I only hope these trends do not turn cycling into a sport of haves and have-nots, because a lack of competitive balance does no good for those on the bottom or those on top.

    On another topic entirely, my prediction is that Cav will not wind up on Sky; I think he will ride with the Aussies next year.

  11. Cav to Sky with Renshaw…
    Goss and Howard to GreenEdge…

    R.I.P. HTC… doesn’t seem fair that such success doesn’t breed stability. Doesn’t bode well for GreenEdge’s search for a major sponsor.

  12. Always sad to see a team forced to leave the sport…

    Maybe time for a ‘rationalisation’ of the sport’s costs – have the costs to run a team (eg. travel, rider wages, support wages, etc, etc) risen too quickly??

    Not sure if I agree, but maybe time for a ‘salary cap’ for a team, and also maybe a set cost for attending races… That might reduce the costs of operating a team, thus making them more financially viable…??

  13. While outstanding from a sporting standpoint, HTC struck me as bland and corporate. Other than Cav’s immature brashness, there is no persoanlity to the team. Not a lot to sell to sponsors, who may want something beyond wins, especially when most of their Ws were sprints that dont garner the attention in the mainstream like the GC does. I contrast them with Garmin. JV can be annoying, but he’s created a team with a distinct, quirky personality. Garmin also has the most American identity of any team, whereas HTC’s mishmash of nationalities adds up to no identity. There may be more to getting noticed than victories, especially for a non-cycling industry sponsor.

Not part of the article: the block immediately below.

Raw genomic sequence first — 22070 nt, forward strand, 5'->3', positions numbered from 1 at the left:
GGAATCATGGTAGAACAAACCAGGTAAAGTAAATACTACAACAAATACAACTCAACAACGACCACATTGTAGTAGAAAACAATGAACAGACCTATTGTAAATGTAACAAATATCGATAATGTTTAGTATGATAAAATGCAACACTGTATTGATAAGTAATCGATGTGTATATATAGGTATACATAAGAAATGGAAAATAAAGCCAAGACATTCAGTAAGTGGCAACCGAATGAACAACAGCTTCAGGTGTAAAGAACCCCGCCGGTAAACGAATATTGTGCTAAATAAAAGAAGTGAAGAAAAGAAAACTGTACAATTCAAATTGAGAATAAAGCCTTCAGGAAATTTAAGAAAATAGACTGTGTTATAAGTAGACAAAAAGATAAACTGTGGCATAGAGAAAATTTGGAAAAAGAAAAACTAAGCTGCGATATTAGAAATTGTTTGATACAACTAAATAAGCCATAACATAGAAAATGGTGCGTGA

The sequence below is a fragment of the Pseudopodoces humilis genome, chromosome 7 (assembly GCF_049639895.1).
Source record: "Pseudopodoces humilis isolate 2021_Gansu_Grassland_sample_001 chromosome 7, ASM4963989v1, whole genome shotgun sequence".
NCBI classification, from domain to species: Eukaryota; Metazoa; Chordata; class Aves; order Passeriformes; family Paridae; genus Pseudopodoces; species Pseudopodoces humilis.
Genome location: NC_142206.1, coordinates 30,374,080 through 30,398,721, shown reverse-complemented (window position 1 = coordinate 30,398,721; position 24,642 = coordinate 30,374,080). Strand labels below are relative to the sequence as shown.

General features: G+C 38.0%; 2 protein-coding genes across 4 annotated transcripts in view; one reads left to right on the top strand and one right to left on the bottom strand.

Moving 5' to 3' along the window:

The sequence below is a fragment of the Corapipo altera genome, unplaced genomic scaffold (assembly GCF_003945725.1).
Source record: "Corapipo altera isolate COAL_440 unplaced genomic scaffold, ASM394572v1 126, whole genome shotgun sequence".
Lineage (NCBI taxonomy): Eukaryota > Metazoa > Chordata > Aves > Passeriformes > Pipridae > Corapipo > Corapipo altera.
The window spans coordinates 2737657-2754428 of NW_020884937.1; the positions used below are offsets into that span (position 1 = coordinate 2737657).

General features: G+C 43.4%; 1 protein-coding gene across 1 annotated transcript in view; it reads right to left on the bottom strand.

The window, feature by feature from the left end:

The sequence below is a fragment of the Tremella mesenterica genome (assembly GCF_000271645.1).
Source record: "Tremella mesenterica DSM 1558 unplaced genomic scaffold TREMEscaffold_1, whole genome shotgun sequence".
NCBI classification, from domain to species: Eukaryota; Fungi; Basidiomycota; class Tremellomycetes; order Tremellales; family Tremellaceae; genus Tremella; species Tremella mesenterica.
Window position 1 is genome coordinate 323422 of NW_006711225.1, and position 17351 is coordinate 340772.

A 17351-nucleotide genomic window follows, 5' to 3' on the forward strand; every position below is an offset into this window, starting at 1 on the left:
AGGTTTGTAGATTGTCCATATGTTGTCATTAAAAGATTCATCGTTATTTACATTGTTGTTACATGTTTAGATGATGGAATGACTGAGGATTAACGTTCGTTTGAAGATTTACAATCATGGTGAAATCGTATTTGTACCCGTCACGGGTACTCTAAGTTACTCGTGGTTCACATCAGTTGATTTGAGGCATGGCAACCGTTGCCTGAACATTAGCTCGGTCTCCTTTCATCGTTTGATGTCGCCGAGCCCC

14. @Donald, you might think that but perhaps you may be looking through a hardcore cycling fan’s viewpoint. In terms of advertising time through its sponsorship over the past 2.5 seasons I would say HTC got much more than Garmin. Just look at the victory count.

    I would also argue that outside of the cycling circles, Vaughters’ quirky personality adds up to very little in terms of sponsor return. HTC, while very multinational can also use that to its advantage if they market ad campaigns in the UK with Cav, Austria with Eisel, Germany with Martin, etc, etc. And don’t forget some of other riders who rode on this team during HTC’s era: George Hincapie, Michael Barry, Michael Rogers, Thomas Lovkvist, Edvald Boasson Hagen, Andre Greipel. Some good personalities and many wins can be counted in there.